Friday, April 22, 2011

Links: Mr. Smith Goes to Washington


Otis Ferguson, one of America's first great film critics, was not a fan of Mr. Smith Goes to Washington on its release back in 1939, accusing director Frank Capra in The New Republic of putting ideas before people, and of having crowd-pleasing ideas among them:

"Frank Capra’s “Mr. Smith Goes to Washington” is going to be the big movie explosion of the year, and reviewers are going to think twice and think sourly before they’ll want to put it down for the clumsy and irritating thing it is. It is a mixture of tough, factual patter about congressional cloakrooms and pressure groups, and a na├»ve but shameless hooraw for the American relic—Parson Weems at a flag-raising."


Frank S. Nugent, no slouch of a critic himself (and the screenwriter of Classics The Searchers and The Quiet Man, among other films), disagreed in the New York Times, noting that Capra succeeds not just in walking the line between comedy and drama, but between condemnation and celebration of the American government:

"For Mr. Capra is a believer in democracy as well as a stout-hearted humorist. Although he is subjecting the Capitol's bill-collectors to a deal of quizzing and to a scrutiny which is not always tender, he still regards them with affection and hope as the implements, however imperfect they may be, of our kind of government. Most directors would not have attempted to express that faith otherwise than in terms of drama or melodrama. Capra, like the juggler who performed at the Virgin's shrine, has had to employ the only medium he knows. And his comedy has become, in consequence, not merely a brilliant jest, but a stirring and even inspiring testament to liberty and freedom, to simplicity and honesty and to the innate dignity of just the average man."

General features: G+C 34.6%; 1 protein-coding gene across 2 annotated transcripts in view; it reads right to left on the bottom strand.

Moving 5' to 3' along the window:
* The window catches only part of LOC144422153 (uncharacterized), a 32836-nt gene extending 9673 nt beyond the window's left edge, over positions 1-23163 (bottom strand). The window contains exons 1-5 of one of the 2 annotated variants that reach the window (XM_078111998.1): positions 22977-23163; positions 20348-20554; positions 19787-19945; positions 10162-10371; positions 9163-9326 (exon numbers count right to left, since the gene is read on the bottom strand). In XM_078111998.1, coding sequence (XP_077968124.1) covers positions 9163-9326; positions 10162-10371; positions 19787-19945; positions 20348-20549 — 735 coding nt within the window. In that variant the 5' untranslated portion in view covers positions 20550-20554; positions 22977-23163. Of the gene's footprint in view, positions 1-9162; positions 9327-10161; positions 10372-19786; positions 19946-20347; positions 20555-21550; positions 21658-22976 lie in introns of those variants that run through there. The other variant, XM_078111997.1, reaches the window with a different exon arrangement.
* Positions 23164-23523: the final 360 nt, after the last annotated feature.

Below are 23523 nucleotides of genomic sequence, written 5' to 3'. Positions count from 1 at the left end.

Some enterprising individual at the University of Virginia has collected a number of other contemporary reviews of Mr. Smith, highlighting the various contemporary reactions to the film.  Of particular interest, considering the film's rah-rah rep, are these reported in The Christian Science Monitor:

Senator Alban W. Barkely (D-Kentucky):  "He declared he spoke not only for himself but for the entire Senate in his condemnation. The picture, he declared, was a "grotesque distortion" of the way the Senate is run.... "As grotesque as anything I have ever seen! Imagine the Vice President of the United States winking at a pretty girl in the gallery in order to encourage a filibuster! Can you visualize Jack Garner winking up at Hedy Lamarr in order to egg her on?""

Senator James F. Byrnes (D-South Carolina): "outrageous . . . exactly the kind of picture that dictators of totalitarian governments would like to have their subjects believe exists in a democracy...."

And from The Hollywood Reporter in 1942 on Mr. Smith being the last American film to play in France before the Nazi Occupation cut off distribution:


"Similarly cheers and acclamation punctuated the famous speech of the young senator on man's rights and dignity. "It was," writes the Nachrichten's correspondent, "as though the joys, suffering, love and hatred, the hopes and wishes of an entire people who value freedom above everything, found expression for the last time . . ."

Amplifying on this defiance of Nazi oppression, the Army News Service sent me word that one theater in a French village in the Vosges Mountains played Mr. Smith continuously during the last thirty days before the ban."

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